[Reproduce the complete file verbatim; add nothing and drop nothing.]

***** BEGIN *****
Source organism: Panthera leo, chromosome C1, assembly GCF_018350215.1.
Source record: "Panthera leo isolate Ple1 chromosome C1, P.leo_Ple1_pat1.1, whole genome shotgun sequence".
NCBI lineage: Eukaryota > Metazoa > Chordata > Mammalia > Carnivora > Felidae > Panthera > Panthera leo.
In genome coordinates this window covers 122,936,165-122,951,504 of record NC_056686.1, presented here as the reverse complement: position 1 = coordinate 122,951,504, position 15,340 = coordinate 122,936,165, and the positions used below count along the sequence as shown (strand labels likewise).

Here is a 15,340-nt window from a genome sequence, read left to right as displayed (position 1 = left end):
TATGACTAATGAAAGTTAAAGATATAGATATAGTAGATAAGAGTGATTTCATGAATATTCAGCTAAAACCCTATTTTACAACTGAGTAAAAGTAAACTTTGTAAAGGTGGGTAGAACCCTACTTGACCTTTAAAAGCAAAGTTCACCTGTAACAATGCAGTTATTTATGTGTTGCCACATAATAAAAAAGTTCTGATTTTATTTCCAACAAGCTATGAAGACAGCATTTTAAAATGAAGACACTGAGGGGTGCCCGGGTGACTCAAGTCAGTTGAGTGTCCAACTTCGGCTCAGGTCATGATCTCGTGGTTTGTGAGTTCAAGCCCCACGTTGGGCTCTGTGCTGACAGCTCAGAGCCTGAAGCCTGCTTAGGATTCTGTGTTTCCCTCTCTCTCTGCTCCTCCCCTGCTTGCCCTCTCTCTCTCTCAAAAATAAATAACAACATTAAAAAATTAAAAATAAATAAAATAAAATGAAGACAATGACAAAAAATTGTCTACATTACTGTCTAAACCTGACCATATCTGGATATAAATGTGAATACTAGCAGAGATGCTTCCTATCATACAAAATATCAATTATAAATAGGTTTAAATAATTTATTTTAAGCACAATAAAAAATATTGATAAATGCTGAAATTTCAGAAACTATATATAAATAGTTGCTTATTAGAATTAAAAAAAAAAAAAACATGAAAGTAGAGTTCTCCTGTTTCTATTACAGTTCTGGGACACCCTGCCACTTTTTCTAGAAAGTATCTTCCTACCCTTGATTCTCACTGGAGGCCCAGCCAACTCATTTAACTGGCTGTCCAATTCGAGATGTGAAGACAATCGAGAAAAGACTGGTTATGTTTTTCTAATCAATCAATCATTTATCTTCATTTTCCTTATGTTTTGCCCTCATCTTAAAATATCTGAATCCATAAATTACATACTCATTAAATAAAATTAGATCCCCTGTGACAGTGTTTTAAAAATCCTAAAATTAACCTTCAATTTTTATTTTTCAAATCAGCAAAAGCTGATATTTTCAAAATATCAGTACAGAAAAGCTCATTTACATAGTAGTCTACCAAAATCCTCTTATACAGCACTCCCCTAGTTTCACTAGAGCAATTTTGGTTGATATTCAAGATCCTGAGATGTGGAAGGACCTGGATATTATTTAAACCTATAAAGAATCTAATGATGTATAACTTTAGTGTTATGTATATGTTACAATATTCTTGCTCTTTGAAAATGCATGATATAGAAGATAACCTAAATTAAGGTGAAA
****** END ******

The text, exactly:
Source organism: Panthera leo, chromosome C1, assembly GCF_018350215.1.
Source record: "Panthera leo isolate Ple1 chromosome C1, P.leo_Ple1_pat1.1, whole genome shotgun sequence".
NCBI lineage: Eukaryota > Metazoa > Chordata > Mammalia > Carnivora > Felidae > Panthera > Panthera leo.
In genome coordinates this window covers 122,936,165-122,951,504 of record NC_056686.1, presented here as the reverse complement: position 1 = coordinate 122,951,504, position 15,340 = coordinate 122,936,165, and the positions used below count along the sequence as shown (strand labels likewise).

Here is a 15,340-nt window from a genome sequence, read left to right as displayed (position 1 = left end):
TATGACTAATGAAAGTTAAAGATATAGATATAGTAGATAAGAGTGATTTCATGAATATTCAGCTAAAACCCTATTTTACAACTGAGTAAAAGTAAACTTTGTAAAGGTGGGTAGAACCCTACTTGACCTTTAAAAGCAAAGTTCACCTGTAACAATGCAGTTATTTATGTGTTGCCACATAATAAAAAAGTTCTGATTTTATTTCCAACAAGCTATGAAGACAGCATTTTAAAATGAAGACACTGAGGGGTGCCCGGGTGACTCAAGTCAGTTGAGTGTCCAACTTCGGCTCAGGTCATGATCTCGTGGTTTGTGAGTTCAAGCCCCACGTTGGGCTCTGTGCTGACAGCTCAGAGCCTGAAGCCTGCTTAGGATTCTGTGTTTCCCTCTCTCTCTGCTCCTCCCCTGCTTGCCCTCTCTCTCTCTCAAAAATAAATAACAACATTAAAAAATTAAAAATAAATAAAATAAAATGAAGACAATGACAAAAAATTGTCTACATTACTGTCTAAACCTGACCATATCTGGATATAAATGTGAATACTAGCAGAGATGCTTCCTATCATACAAAATATCAATTATAAATAGGTTTAAATAATTTATTTTAAGCACAATAAAAAATATTGATAAATGCTGAAATTTCAGAAACTATATATAAATAGTTGCTTATTAGAATTAAAAAAAAAAAAAACATGAAAGTAGAGTTCTCCTGTTTCTATTACAGTTCTGGGACACCCTGCCACTTTTTCTAGAAAGTATCTTCCTACCCTTGATTCTCACTGGAGGCCCAGCCAACTCATTTAACTGGCTGTCCAATTCGAGATGTGAAGACAATCGAGAAAAGACTGGTTATGTTTTTCTAATCAATCAATCATTTATCTTCATTTTCCTTATGTTTTGCCCTCATCTTAAAATATCTGAATCCATAAATTACATACTCATTAAATAAAATTAGATCCCCTGTGACAGTGTTTTAAAAATCCTAAAATTAACCTTCAATTTTTATTTTTCAAATCAGCAAAAGCTGATATTTTCAAAATATCAGTACAGAAAAGCTCATTTACATAGTAGTCTACCAAAATCCTCTTATACAGCACTCCCCTAGTTTCACTAGAGCAATTTTGGTTGATATTCAAGATCCTGAGATGTGGAAGGACCTGGATATTATTTAAACCTATAAAGAATCTAATGATGTATAACTTTAGTGTTATGTATATGTTACAATATTCTTGCTCTTTGAAAATGCATGATATAGAAGATAACCTAAATTAAGGTGAAA